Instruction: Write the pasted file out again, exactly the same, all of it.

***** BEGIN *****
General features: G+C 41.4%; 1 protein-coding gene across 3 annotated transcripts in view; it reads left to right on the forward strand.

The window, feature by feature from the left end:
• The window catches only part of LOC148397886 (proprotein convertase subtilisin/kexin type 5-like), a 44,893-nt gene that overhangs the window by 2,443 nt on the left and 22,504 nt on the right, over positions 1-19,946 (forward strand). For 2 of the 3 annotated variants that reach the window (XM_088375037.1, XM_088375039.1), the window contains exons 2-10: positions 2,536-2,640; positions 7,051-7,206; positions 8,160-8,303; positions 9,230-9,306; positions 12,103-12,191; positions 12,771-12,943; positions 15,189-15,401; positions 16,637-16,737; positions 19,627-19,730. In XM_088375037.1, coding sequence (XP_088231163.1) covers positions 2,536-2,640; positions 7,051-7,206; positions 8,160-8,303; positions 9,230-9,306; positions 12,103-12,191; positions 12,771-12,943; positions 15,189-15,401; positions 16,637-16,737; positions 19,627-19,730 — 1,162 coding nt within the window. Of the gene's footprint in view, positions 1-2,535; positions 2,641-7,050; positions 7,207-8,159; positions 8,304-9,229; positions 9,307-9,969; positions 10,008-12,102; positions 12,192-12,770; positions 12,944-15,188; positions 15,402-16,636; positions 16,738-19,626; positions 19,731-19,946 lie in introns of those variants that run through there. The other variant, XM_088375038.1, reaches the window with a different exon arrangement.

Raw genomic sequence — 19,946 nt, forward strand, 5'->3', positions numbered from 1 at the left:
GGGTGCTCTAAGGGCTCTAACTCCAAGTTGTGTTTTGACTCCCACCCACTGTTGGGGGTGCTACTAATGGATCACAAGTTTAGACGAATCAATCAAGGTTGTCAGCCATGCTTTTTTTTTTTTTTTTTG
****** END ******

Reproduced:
General features: G+C 41.4%; 1 protein-coding gene across 3 annotated transcripts in view; it reads left to right on the forward strand.

The window, feature by feature from the left end:
• The window catches only part of LOC148397886 (proprotein convertase subtilisin/kexin type 5-like), a 44,893-nt gene that overhangs the window by 2,443 nt on the left and 22,504 nt on the right, over positions 1-19,946 (forward strand). For 2 of the 3 annotated variants that reach the window (XM_088375037.1, XM_088375039.1), the window contains exons 2-10: positions 2,536-2,640; positions 7,051-7,206; positions 8,160-8,303; positions 9,230-9,306; positions 12,103-12,191; positions 12,771-12,943; positions 15,189-15,401; positions 16,637-16,737; positions 19,627-19,730. In XM_088375037.1, coding sequence (XP_088231163.1) covers positions 2,536-2,640; positions 7,051-7,206; positions 8,160-8,303; positions 9,230-9,306; positions 12,103-12,191; positions 12,771-12,943; positions 15,189-15,401; positions 16,637-16,737; positions 19,627-19,730 — 1,162 coding nt within the window. Of the gene's footprint in view, positions 1-2,535; positions 2,641-7,050; positions 7,207-8,159; positions 8,304-9,229; positions 9,307-9,969; positions 10,008-12,102; positions 12,192-12,770; positions 12,944-15,188; positions 15,402-16,636; positions 16,738-19,626; positions 19,731-19,946 lie in introns of those variants that run through there. The other variant, XM_088375038.1, reaches the window with a different exon arrangement.

Raw genomic sequence — 19,946 nt, forward strand, 5'->3', positions numbered from 1 at the left:
GGGTGCTCTAAGGGCTCTAACTCCAAGTTGTGTTTTGACTCCCACCCACTGTTGGGGGTGCTACTAATGGATCACAAGTTTAGACGAATCAATCAAGGTTGTCAGCCATGCTTTTTTTTTTTTTTTTTG